Over the past six months, I have engaged in a simple experiment. In packed rooms in Europe and the United States, I have asked, “What is your favorite African dish?”
Usually, the answer is blank stares.
In contrast, when I’ve asked, “What is your favorite Asian dish?” the list from the audience has been long, often including sushi, pad thai and samosas.
I also gauged the audience’s recognition of Africa’s role in the global food industry, asking about commodities such as cocoa, cashews, yam, coffee and tea, to more niche products such as rooibos, moringa or fonio. Typically, awareness has been extremely low—everyone loves chocolate, but most do not realize that 70% of the world’s cocoa is sourced from West Africa or that rooibos tea is grown in the hills of South Africa.
My informal polling tallies with the sparse survey results on global preferences for food which often excludes food from African countries, or gives the entire continent the lowest ratings—categorized as one type of food, instead of the diversity of 54 countries. Sadly, this global perception is seeping into the continent as well, with young Africans opting for fast food from international chains like KFC, Dominos and even Krispy Creme, which are making significant inroads into major African cities.
What this means is the world is missing out on the extremely diverse cuisine from across Africa, which is also highly nutritious. More importantly, it means we are limiting opportunities to foster greater global awareness about the culture and rich heritage of countries in Africa, and to promote cross-cultural learning.
These various findings, coupled with my personal investment in the transformation of the African agricultural and food landscapes over more than two decades have led me down a research path to discover how to change the disparity in the global appreciation and acceptance of African food.
Primarily, it will require African entrepreneurs to invest in branding and storytelling, innovation, and partnerships to accelerate broad-based awareness of African food. In addition, African governments must create an enabling environment and foster linkages with diaspora populations to attract the support required to position our food and change mindsets.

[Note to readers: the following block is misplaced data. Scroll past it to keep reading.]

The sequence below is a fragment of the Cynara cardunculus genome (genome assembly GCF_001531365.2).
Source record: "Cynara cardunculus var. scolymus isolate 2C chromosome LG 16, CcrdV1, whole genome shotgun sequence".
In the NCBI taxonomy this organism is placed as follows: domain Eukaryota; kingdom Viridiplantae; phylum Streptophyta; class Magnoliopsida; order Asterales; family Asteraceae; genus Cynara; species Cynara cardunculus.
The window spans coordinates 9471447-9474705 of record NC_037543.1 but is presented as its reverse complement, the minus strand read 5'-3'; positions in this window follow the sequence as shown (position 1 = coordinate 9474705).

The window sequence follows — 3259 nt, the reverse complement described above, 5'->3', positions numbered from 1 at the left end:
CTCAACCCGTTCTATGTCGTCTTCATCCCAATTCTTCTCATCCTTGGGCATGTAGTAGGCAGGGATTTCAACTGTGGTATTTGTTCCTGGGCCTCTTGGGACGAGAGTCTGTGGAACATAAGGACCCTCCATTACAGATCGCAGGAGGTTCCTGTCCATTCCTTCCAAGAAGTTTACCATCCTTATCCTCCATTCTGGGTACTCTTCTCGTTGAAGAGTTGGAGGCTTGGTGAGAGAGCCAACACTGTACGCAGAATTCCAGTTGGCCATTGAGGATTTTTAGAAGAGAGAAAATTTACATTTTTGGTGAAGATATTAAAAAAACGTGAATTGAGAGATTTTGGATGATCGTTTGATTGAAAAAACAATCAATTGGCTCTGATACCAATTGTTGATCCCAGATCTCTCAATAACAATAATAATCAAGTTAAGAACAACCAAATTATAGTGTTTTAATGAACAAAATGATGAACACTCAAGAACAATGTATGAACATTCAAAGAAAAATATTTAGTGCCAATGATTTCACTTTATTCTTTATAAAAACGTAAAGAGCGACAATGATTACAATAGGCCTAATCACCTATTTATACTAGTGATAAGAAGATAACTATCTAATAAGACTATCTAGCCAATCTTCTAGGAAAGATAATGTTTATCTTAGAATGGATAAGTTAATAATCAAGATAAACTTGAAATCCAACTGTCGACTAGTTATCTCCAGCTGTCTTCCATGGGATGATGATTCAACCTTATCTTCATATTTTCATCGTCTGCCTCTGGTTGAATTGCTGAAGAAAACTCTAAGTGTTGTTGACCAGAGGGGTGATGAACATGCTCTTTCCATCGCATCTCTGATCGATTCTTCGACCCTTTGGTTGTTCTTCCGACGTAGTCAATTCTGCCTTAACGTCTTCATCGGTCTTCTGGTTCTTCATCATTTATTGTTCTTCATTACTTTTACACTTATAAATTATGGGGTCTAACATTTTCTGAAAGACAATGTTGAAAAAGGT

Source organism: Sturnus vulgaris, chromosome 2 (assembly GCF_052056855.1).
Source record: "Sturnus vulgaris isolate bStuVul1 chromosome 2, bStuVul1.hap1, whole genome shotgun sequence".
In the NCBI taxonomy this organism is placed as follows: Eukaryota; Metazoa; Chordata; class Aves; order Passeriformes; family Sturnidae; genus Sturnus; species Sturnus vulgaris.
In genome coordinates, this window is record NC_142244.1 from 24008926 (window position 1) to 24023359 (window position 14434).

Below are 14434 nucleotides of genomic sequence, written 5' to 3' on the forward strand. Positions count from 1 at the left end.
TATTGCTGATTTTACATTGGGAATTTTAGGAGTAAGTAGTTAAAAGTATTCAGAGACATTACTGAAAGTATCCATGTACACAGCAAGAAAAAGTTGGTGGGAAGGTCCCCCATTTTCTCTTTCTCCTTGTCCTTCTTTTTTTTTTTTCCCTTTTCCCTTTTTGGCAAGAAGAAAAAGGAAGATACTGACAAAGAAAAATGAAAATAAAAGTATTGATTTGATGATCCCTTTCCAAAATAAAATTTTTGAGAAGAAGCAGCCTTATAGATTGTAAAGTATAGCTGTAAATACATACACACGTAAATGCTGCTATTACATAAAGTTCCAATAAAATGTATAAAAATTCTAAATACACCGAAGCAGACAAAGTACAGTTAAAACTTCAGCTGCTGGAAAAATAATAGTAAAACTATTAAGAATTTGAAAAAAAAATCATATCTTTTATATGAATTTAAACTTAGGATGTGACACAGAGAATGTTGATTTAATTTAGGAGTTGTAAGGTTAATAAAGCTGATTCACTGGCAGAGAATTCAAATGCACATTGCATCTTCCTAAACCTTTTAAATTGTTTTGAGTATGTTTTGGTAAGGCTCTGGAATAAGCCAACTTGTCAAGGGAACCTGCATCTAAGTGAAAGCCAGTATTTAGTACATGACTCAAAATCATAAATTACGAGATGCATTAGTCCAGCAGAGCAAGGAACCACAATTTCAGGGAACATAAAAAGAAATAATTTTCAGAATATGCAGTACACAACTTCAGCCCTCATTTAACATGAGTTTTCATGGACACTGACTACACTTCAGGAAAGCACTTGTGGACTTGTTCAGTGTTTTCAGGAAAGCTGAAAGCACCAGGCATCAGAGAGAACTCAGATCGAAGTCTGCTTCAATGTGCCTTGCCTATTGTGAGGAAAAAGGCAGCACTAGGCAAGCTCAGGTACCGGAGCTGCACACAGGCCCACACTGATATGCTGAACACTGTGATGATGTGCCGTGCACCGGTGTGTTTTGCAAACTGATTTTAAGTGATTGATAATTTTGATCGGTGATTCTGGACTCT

The rise of Japanese cuisine on the global stage offers compelling lessons for stakeholders in African countries.
The rise of Japanese cuisine on the global stage offers compelling lessons for committed stakeholders in key African countries. As is the case with Ethiopian, Senegalese or Nigerian cuisine today, in the 1960s and 70s, awareness and appreciation for Japanese food was limited overseas. Then the Japanese government took action after recognizing the important role food could play in building cultural bridges while also generating employment and demand for its food. In 2003, the Japanese government expanded the scope of the Japanese External Trade Organization (JETRO) to include branding, certification of restaurants and ingredients, and public relations. In addition, through strategic and deliberate interventions by the government, Japanese traditional cuisine was added to the UNESCO Intangible Cultural Heritage List in 2012.
The results of these efforts are very compelling. In 2006, there was approximately 20,000 Japanese restaurants outside Japan. By 2017, this number had increased five-fold to close to 120,000. Beyond the growth in restaurants, today, most leading supermarkets in the United States and the UK sell sushi. In addition, Japanese food attracts the highest ratings in foreign food preferences.
This rapid rise of Japanese food in the global food landscape demonstrates what is possible, through strategic and coordinated efforts from key stakeholders in the private and public sectors, and what can be replicated by Cote d’Ivoire, Ethiopia, Nigeria, and Senegal, which have unique cuisines across the different ethnic groups and regions, with distinct flavors.
Ethiopian cuisine already has a head-start as there are over 350 restaurants in the United States, driven by the immigration trends in the 1980s. Like Japanese food, Ethiopian food is considered extremely healthy. The Injera made of teff, is gluten-free, high in fiber, calcium, iron and protein, which also makes it very appealing to the growing global vegetarian and vegan community. This cuisine has the potential to gain widespread acceptance.
The momentum for food from other African countries is also building, with the emergence of celebrity chefs opening high-end restaurants in global cities. Senegalese chef Pierre Thiam, for instance, through his restaurant Teranga in New York City, and his company—Yolélé Foods, is committed to sharing African culture through food, and promoting fonio as an attractive substitute to quinoa. Kwame Onwuachi a second-generation Nigerian-American chef based in Washington DC, was just named on the TIME 100 List. Now is the time to build on this momentum and ensure that varied, healthy and tasty African dishes are promoted globally.
Greater global awareness and appreciation for African food will require key stakeholders in international markets open their minds and pallets to food from African countries. For example, high schools and universities and could add healthy options from the African Continent to their menus, introducing children and youth to new culinary experiences. Trade officials would also need to ease trade barriers for food imports from African countries and partner with regulators to enhance the capacity of entrepreneurs to meet global standards.
Indeed, repositioning African food globally will not only increase the demand for food sourced from African farmers, and create jobs for Africans locally and globally, but it will also build more bridges between African and the rest of the world, breaking stereotypes and biases and ultimately enabling a deeper appreciation of our connections as humans.
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